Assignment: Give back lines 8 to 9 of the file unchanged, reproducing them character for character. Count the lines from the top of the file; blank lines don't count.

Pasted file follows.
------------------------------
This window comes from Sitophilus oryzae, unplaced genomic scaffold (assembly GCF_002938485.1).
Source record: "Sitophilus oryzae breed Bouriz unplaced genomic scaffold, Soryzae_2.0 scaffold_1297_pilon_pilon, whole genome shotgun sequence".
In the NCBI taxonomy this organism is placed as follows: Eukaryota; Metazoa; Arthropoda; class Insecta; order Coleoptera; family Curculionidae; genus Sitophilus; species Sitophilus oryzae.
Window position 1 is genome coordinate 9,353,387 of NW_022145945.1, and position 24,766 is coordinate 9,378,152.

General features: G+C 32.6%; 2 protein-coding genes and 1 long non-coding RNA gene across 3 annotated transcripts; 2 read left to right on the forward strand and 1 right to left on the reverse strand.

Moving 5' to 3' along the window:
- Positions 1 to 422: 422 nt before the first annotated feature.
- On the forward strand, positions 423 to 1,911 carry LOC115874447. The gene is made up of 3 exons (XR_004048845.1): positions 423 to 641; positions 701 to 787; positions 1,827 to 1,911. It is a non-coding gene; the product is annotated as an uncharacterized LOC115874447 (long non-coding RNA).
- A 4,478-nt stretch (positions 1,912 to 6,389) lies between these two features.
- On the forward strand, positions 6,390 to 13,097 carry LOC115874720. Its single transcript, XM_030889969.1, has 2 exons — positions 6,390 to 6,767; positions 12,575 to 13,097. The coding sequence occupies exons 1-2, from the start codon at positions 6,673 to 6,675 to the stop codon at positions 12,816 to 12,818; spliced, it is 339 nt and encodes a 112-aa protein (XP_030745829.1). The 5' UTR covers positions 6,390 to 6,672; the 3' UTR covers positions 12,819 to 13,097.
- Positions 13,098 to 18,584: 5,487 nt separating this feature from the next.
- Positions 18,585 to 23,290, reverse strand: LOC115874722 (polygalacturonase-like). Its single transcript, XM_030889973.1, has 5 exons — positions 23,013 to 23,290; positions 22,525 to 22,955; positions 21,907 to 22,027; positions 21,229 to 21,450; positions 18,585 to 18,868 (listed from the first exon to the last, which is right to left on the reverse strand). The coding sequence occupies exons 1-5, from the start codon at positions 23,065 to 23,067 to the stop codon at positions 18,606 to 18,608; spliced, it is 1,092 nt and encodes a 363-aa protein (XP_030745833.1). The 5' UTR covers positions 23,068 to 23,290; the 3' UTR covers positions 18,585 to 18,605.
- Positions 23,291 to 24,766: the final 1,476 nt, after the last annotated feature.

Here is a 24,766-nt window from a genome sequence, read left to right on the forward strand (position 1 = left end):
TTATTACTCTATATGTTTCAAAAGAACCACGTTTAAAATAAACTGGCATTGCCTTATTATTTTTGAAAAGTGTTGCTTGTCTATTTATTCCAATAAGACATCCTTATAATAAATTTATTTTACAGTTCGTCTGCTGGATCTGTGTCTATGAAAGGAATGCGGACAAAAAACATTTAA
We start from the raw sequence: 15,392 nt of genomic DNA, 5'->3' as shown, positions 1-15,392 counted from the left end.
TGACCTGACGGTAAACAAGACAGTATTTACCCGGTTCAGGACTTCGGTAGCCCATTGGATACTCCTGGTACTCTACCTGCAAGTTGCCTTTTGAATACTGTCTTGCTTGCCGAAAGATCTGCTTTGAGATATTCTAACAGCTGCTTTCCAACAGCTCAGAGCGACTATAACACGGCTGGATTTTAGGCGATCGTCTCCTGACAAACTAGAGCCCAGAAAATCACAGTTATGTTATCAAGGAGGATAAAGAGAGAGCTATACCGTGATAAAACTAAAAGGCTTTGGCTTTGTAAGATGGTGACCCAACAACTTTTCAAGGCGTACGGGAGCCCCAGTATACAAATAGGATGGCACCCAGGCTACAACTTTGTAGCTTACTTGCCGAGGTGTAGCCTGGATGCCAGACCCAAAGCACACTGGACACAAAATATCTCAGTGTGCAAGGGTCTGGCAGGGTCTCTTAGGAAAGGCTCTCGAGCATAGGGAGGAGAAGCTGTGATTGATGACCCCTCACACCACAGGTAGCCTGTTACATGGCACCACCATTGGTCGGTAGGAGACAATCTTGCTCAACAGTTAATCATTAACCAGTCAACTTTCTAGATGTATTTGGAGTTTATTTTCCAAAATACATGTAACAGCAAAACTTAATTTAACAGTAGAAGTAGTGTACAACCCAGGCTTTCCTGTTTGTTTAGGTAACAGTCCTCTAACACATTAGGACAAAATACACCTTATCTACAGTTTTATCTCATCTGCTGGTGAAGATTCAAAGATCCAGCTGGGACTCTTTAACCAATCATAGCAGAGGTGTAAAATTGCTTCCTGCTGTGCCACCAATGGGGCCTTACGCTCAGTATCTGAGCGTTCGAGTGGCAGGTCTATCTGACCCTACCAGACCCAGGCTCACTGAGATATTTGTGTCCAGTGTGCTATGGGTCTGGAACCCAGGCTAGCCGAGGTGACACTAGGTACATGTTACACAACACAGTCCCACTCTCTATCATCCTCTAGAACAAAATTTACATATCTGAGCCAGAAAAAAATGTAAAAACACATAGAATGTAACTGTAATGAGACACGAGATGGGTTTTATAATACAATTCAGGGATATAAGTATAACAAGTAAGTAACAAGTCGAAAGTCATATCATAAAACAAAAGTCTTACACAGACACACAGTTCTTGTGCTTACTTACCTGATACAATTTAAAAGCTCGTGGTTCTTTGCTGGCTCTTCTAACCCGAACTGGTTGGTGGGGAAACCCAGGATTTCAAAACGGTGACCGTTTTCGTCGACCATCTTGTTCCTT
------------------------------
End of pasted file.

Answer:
- On the forward strand, positions 423 to 1,911 carry LOC115874447. The gene is made up of 3 exons (XR_004048845.1): positions 423 to 641; positions 701 to 787; positions 1,827 to 1,911. It is a non-coding gene; the product is annotated as an uncharacterized LOC115874447 (long non-coding RNA).
- A 4,478-nt stretch (positions 1,912 to 6,389) lies between these two features.